This is an archived snapshot of W3C's public bugzilla bug tracker, decommissioned in April 2019. Please see the home page for more details.

Bug 19847 - A strong VOTE for comments. An essential feature.
Summary: A strong VOTE for comments. An essential feature.
Alias: None
Classification: Unclassified
Component: Comments Extension (show other bugs)
Version: unspecified
Hardware: PC All
: P2 normal
Target Milestone: ---
Assignee: team-webplatform-admin list
QA Contact: public-webplatform-bugs list
Depends on:
Reported: 2012-11-03 19:55 UTC by Rick Hassen
Modified: 2013-04-01 19:46 UTC (History)
1 user (show)

See Also:


Description Rick Hassen 2012-11-03 19:55:55 UTC
Hey all, I was talking with Peter and discovered that comments are considered a feature that might go away. I hope it stays as I think it is an essential feature. Please hear why - it allows a kind of collaboration and discussion on a larger scale - and in a different modality than when editing a document as well as giving those who may not feel confident to change a document to post questions or add an angle on a subject and allows for a more "conversation level" communication about the topic at hand. Oddly, I didn't realize Web Platform had this feature at first because the icon vanishes on my browser, BUT I was going to suggest it to Peter, which started the whole conversation and his suggestion that I put my thoughts into the bug tracker. 

Why, you may ask, was I going to suggest this feature. I've recently had an experiences while learning Mercurial, a terminal-based versioning program, which has a free book online which was also published by Orielly. The free online version has an additional feature, comments on each paragraph. I got more out of the comments than I did from the actual book. It was wonderful to have people debate points, disagree with the author and point to links that explained things. People could also post how they didn't understand something and then someone else would come along and answer the question. This, in particular was extremely helpful because, oftentimes I would have the same question. And it was answered there in the comments. Perhaps this could inspire someone who knows their stuff to edit the doc itself, but how would they know without the comments?

So, here is a link to the aforementioned example of this working really well:

And if you don't use Mercurial, I highly suggest it - its much faster than Git and Subversion...though you can find debates on the finer points of why some users like one versioning program over another in the comments of this book! 

Seriously, on-page-contextual-commenting allows one to have a sense of community and conversation as well for a more direct (q&a) communication when you need/want it, since one can ignore the comments if you want.

Thanks for considering keeping this feature and please feel free to contact me if there is anything I can do to help support or develop this feature.

(UX/UI note: I think that the comments should be nearly invisible, but there for those who want it, when they want it)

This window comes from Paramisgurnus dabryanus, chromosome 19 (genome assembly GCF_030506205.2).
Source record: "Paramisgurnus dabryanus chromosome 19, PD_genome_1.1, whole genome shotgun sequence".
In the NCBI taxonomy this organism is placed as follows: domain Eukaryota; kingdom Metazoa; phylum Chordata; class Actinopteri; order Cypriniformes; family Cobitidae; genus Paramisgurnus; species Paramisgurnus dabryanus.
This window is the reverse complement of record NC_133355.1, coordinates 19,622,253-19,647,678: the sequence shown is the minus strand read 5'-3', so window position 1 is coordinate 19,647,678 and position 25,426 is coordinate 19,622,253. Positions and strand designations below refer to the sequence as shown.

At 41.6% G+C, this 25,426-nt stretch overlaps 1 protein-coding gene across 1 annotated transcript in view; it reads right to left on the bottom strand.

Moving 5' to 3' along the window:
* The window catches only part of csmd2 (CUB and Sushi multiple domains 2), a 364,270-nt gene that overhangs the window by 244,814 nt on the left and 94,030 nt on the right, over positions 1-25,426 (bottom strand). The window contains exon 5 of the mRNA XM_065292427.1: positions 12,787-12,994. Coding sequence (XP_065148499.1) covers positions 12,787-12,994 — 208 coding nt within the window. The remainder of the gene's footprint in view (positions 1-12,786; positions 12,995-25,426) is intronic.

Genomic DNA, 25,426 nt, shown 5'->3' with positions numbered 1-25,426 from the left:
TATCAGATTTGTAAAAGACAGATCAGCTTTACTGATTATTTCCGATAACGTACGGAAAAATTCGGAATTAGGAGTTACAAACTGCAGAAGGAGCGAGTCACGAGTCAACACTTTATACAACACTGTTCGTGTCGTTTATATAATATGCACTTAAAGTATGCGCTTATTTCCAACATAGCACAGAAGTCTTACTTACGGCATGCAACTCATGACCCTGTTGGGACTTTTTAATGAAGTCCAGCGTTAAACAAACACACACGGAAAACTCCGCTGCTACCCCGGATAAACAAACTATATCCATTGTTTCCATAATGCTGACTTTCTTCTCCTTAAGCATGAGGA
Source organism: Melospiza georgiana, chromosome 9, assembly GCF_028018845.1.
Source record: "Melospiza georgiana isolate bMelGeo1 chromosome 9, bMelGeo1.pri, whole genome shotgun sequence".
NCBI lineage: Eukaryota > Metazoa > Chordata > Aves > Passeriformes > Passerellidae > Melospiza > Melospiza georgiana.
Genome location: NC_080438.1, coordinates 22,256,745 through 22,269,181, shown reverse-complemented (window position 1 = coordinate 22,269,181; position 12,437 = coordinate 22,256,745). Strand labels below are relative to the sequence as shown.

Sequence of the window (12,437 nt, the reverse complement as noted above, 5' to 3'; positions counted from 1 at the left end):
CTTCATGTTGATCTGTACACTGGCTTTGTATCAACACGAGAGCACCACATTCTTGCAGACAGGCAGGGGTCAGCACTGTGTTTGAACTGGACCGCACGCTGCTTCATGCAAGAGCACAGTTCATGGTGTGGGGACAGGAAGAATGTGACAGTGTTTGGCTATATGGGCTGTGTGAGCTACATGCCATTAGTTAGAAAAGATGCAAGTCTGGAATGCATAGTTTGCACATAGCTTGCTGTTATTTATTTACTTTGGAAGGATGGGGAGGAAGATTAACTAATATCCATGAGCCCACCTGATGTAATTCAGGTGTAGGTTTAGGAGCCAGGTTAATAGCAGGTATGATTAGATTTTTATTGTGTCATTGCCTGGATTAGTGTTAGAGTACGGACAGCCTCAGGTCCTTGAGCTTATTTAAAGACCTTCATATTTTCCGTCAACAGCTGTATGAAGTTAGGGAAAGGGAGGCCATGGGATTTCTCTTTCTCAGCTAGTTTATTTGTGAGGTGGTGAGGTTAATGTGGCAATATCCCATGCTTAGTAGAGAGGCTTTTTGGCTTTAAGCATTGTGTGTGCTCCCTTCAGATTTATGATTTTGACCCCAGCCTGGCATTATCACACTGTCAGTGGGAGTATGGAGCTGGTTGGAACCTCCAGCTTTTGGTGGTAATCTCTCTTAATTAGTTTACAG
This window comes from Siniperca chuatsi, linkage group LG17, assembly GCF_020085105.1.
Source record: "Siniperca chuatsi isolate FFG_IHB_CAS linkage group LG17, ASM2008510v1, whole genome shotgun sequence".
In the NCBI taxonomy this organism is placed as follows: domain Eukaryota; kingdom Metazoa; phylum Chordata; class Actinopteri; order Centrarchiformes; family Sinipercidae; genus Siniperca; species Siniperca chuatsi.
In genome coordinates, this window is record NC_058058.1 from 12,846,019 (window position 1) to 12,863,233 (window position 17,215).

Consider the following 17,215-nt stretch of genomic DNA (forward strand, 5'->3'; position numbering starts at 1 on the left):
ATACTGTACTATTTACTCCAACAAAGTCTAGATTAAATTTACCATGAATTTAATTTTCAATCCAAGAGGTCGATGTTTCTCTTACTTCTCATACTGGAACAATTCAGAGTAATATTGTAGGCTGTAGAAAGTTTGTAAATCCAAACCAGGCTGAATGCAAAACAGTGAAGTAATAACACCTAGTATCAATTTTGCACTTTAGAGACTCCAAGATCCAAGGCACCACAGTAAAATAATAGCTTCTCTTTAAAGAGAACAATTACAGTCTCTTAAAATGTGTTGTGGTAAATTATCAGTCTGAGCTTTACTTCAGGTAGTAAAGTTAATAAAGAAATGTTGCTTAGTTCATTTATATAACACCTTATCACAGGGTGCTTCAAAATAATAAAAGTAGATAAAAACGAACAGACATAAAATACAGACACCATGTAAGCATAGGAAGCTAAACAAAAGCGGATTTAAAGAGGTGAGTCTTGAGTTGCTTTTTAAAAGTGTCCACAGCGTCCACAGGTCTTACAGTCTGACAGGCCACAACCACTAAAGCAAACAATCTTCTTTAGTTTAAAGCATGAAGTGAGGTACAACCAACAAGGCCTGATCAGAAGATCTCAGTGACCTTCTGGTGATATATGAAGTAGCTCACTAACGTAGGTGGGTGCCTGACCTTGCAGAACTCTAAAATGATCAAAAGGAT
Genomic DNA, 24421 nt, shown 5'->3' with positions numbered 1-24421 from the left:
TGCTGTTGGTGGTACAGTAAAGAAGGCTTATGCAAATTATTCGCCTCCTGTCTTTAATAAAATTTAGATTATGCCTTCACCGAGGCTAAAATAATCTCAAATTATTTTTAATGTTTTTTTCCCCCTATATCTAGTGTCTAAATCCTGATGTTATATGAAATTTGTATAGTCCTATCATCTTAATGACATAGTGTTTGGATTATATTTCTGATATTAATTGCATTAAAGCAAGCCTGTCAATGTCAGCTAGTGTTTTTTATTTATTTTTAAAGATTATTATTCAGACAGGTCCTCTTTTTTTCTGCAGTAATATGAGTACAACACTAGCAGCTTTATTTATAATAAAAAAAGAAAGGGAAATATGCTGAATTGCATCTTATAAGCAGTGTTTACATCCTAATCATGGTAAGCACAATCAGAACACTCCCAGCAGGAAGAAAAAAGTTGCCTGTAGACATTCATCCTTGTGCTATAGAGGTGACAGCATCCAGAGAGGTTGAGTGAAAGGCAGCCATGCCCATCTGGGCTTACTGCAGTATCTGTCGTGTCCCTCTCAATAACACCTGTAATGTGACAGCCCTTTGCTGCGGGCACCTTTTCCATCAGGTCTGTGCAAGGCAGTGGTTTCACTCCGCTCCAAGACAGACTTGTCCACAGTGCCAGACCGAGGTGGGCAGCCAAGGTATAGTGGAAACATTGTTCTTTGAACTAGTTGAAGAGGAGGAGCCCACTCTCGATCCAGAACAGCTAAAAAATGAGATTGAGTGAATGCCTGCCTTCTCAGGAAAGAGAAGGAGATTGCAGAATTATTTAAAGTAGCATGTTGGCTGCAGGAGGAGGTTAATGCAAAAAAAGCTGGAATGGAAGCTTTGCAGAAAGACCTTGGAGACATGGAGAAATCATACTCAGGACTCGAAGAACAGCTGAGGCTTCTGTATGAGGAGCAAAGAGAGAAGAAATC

Comment 1 David Kirstein (Frozenice) 2012-11-03 21:49:51 UTC
I guess this bug can function as a base for discussion about comments / no comments. Just adding some resources here:
* Check currently open bugs for the Comments extension (maybe things get better when they get fixed):
* I just found out about this page, it's a log of the comments:
Comment 2 Jonathan Garbee 2012-11-04 14:44:30 UTC
What I'm thinking is the current comment system get removed.  It is simply hell to administer even with the Special:Log (thanks fr0zenice) to show you all the latest updates.

What we would do initially is have a section of the new bugtracker for comments on the site, then we would figure out how to build a front-end to the tracker as a new comment system inline with the wiki almost how the current one is set to display.  From there we could just have a "comment" actually generate a new report in the tracker.  We could even have the UX allow for commenting in the frontend as well that way everything is there when it is open.  As an issue is resolved we can mark it as such in the trakcer and then only the title of the issue is displayed on the front-end along with some indication that something is done or a decision on whatever the issue was has been made.

This keeps the front-end clean and *easily* administrated compared to what we have now.  In order to keep the comment system as it currently is would require some extra UI work in order to make it clean and easy to admin.  Replacing with a bugtracker section really does seem like the best idea to me since it centralizes all feedback on content into a single area.

I will have more ideas on exactly how this workflow will work in the mailing list later this week for more discussion.  I will comment back with a link to that post in the archive once it is out.
Comment 3 Jonathan Garbee 2012-11-06 15:26:28 UTC
The email [1] has been published to the mailing list with a bit more detail on what is planned.  Discussion still needs to be made around this proposal which will probably happen at today's telcon along with more email in the list later on.

Comment 4 Jonathan Garbee 2013-04-01 19:46:46 UTC
New location: